Pop quiz: What are the world’s two most populous nations?
Even without looking at the title of this article, you probably would have answered correctly: India and China boast a combined population of more than 2.5 billion, nearly a third of the world’s people.
But that’s about where the easy answers end—and, for The New School’s India China Institute (ICI), where the interesting work starts. Since its founding in 2004, the ICI has become a leading center for the study of the endlessly complex relationships between India, China, and the United States, offering research fellowships, student funding, and a public speakers series. This semester, the ICI will further expand its influence and programming by welcoming two new academic directors, Mark Frazier and Sanjay Reddy.
“Mark and Sanjay arrive at an opportune moment for ICI,” said Ashok Gurung, founding director of ICI. “The ICI has built strong personal and institutional connections over the past years. But advancing the ever-changing discourse around China and India requires a sustained outreach effort by trusted intellectual leaders–which is why I’m so glad to welcome Mark and Sanjay to the Center.”
Reddy and Frazier’s careers have focused on the rise of the two emerging world powers. Reddy, who has taught economics at The New School for Social Research since 2009, specializes in poverty, development, and political economy in contemporary India. Frazier, who begins serving as a professor of politics at The New School for Social Research this semester, was previously the ConocoPhillips Professor of Chinese Politics and director of International and Area Studies at the University of Oklahoma.
Both academic directors look forward to promoting a more nuanced understanding of China and India and interregional exchange.
“Discussions of the relations between China and India tend to assume that their future will be one of either cooperation or conflict,” says Frazier. “ICI programming and research present a more complex picture of the dense networks and lively exchange of ideas and technologies between Chinese and Indians. Nonstate exchanges between the two peoples have been a pattern over the past two millennia.”
The work of Victoria Marshall, a 2010–2012 ICI Fellow in Social Innovation for Sustainable Environments, reflects the focus on person-to-person exchanges between India and China. Marshall is examining how such exchanges inform grassroots social innovation by researching environmental activism in two river cities: Kolkata, India, and Shaoxing, China. Marshall is helping to forge new research partnerships between Kolkata, which lies on the Ganges, and Shaoxing, on the Yangtze. Marshall’s culminating project will be a set of drawings exploring the theme “designing environmental activism,” depicting new forms of grassroots intervention in urban ecologies.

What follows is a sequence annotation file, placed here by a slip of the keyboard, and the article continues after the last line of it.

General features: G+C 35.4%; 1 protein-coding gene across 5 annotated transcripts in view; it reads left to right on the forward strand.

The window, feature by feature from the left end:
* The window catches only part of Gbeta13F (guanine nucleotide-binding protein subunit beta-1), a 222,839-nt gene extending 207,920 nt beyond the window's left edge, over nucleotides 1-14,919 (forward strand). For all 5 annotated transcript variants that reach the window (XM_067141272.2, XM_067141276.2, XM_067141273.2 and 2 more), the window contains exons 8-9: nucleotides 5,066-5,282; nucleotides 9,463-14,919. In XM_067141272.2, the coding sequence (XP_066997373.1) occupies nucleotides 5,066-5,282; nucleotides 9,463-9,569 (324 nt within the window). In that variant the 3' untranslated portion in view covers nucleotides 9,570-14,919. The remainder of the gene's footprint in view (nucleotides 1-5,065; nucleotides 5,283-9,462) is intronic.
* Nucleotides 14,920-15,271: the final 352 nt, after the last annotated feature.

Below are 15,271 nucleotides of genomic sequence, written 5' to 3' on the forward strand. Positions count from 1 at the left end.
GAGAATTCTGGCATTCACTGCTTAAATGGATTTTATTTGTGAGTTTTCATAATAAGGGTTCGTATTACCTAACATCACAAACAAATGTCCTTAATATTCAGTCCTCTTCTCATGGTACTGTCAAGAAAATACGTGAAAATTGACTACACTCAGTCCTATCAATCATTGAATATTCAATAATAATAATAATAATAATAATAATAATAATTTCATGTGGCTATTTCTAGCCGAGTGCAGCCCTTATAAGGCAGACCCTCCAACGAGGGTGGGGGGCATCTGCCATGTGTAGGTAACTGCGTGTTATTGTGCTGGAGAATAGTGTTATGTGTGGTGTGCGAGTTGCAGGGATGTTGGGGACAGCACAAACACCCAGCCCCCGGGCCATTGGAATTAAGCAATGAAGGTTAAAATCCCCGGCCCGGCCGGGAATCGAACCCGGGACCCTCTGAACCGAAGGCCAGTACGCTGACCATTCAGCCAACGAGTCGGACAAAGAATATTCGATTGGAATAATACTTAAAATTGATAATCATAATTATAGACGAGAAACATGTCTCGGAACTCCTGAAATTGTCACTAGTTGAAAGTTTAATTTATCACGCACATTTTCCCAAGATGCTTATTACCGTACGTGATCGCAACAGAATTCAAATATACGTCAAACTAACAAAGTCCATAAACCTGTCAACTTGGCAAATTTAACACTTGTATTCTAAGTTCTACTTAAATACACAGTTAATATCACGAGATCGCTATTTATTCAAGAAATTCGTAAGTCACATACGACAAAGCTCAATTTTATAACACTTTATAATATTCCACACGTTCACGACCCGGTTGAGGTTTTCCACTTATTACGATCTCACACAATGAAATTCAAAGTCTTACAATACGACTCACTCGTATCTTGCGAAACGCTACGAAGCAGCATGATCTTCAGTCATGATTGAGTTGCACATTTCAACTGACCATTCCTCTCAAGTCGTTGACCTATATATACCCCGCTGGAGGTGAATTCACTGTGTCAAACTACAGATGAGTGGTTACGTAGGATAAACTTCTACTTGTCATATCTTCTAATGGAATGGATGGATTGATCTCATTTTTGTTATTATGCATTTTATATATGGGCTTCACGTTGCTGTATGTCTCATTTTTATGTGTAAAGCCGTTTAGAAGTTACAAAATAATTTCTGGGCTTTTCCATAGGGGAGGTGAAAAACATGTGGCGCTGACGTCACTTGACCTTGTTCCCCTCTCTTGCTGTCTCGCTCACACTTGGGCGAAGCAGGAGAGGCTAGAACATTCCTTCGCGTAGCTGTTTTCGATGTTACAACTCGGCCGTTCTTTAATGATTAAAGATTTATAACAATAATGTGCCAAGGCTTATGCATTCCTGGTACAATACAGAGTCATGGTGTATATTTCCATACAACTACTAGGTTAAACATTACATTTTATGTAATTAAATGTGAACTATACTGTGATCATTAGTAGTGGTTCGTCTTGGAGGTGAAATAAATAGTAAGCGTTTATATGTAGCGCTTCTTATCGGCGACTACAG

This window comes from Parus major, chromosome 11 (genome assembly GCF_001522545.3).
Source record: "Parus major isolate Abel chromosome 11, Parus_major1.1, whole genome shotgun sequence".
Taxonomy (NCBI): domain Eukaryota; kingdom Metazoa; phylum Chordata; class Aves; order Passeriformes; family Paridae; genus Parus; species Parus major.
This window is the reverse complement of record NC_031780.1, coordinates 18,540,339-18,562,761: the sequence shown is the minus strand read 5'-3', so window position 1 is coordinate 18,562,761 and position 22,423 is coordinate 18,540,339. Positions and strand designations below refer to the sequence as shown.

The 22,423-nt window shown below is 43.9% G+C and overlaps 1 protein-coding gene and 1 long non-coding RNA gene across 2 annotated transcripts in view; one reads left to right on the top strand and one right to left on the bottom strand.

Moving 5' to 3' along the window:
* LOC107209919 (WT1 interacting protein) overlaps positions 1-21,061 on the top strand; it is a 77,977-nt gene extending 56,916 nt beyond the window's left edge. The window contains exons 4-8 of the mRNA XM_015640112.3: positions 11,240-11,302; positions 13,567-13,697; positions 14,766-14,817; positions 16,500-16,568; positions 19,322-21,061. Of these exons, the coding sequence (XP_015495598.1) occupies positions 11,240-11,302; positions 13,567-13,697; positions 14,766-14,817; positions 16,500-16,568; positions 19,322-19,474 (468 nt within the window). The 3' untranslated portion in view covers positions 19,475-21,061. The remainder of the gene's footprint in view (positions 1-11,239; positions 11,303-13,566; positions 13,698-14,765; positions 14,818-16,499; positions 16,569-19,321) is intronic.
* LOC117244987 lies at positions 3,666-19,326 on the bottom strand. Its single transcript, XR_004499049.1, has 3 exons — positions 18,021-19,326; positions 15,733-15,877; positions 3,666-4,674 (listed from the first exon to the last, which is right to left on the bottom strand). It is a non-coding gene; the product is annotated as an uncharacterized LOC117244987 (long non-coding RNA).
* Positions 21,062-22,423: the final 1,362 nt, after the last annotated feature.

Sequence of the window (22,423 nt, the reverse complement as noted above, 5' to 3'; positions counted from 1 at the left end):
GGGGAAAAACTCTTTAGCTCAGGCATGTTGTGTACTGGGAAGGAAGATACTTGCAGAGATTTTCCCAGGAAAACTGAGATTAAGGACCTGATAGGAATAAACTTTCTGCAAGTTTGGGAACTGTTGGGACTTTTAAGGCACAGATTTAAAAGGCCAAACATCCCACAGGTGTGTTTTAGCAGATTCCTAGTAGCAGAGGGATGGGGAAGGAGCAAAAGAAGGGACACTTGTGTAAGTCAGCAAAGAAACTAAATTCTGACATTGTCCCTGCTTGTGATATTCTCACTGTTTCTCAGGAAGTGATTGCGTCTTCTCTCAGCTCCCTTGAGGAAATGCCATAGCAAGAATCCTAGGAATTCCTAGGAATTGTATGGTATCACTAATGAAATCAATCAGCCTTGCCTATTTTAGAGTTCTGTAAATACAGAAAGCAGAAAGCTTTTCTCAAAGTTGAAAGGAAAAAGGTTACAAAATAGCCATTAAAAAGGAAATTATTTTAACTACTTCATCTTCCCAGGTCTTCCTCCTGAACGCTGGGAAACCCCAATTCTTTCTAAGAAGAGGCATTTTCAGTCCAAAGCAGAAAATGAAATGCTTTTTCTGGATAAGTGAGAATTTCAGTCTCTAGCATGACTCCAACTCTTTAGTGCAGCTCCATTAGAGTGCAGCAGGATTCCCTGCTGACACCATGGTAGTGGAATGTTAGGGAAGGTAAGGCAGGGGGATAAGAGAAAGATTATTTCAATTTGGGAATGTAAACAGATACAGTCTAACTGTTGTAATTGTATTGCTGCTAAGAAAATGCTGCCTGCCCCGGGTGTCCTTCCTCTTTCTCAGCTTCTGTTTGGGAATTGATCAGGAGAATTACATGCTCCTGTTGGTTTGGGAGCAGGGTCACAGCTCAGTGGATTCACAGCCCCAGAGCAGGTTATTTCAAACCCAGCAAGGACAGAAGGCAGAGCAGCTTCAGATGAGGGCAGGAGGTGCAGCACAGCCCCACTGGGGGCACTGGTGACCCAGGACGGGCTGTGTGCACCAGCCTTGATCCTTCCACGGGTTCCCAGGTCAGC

“I’m exploring a dichotomy described by the ecologist STA Picket as ‘ecology in the city’ versus ‘ecology of the city.’ That is, progressing from a worldview that separates culture and nature to one which envisions cultures and natures as integrated,” Marshall says.
Marshall’s transdisciplinary approach to research is shared by the other ICI fellows. The group includes China’s Dong Shikui, who studies how people and institutions are influenced to make ecological management choices, and India’s Sanjay Chaturvedi, who focuses on the connections between environmental security, geopolitics, and justice.
According to Sanjay Reddy, these projects represent a unique approach to some of the world’s most pressing issues—an approach found only at The New School.
“There are really no other institutions with a comparable mandate,” says Reddy. “The ICI presents the compelling face of a new New School, engaged with the world beyond in entirely new ways while upholding the institution’s best intellectual traditions. “
To learn more about the ICI, visit the India China Blog at www.indiachinainstitute.org. In addition, the ICI welcomes all members of The New School community to meet ICI leaders and fellows at an open reception on Tuesday, September 4, from 5:00 to 7:00 p.m. at the Teresa Lang Community and Student Center, 55 West 12th Street.